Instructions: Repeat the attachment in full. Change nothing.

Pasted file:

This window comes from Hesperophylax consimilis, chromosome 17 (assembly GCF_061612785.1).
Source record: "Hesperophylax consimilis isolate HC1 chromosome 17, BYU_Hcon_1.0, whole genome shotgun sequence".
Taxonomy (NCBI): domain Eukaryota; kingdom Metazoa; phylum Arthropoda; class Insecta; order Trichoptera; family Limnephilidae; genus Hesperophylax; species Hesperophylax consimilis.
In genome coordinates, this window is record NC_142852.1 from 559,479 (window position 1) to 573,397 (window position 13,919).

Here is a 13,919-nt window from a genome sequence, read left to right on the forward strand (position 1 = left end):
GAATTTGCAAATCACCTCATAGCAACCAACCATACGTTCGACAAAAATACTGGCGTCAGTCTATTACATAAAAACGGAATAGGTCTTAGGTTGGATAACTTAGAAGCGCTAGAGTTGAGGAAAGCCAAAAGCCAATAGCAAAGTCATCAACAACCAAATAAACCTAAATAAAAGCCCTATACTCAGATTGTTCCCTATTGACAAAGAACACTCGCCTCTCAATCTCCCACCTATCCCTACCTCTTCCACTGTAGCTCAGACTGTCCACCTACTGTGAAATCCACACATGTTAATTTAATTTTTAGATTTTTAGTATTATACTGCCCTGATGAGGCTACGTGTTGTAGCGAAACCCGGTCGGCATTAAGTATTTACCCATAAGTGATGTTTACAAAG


This window comes from Hesperophylax consimilis, chromosome 17 (assembly GCF_061612785.1).
Source record: "Hesperophylax consimilis isolate HC1 chromosome 17, BYU_Hcon_1.0, whole genome shotgun sequence".
Taxonomy (NCBI): domain Eukaryota; kingdom Metazoa; phylum Arthropoda; class Insecta; order Trichoptera; family Limnephilidae; genus Hesperophylax; species Hesperophylax consimilis.
In genome coordinates, this window is record NC_142852.1 from 559,479 (window position 1) to 573,397 (window position 13,919).

Here is a 13,919-nt window from a genome sequence, read left to right on the forward strand (position 1 = left end):
GAATTTGCAAATCACCTCATAGCAACCAACCATACGTTCGACAAAAATACTGGCGTCAGTCTATTACATAAAAACGGAATAGGTCTTAGGTTGGATAACTTAGAAGCGCTAGAGTTGAGGAAAGCCAAAAGCCAATAGCAAAGTCATCAACAACCAAATAAACCTAAATAAAAGCCCTATACTCAGATTGTTCCCTATTGACAAAGAACACTCGCCTCTCAATCTCCCACCTATCCCTACCTCTTCCACTGTAGCTCAGACTGTCCACCTACTGTGAAATCCACACATGTTAATTTAATTTTTAGATTTTTAGTATTATACTGCCCTGATGAGGCTACGTGTTGTAGCGAAACCCGGTCGGCATTAAGTATTTACCCATAAGTGATGTTTACAAAG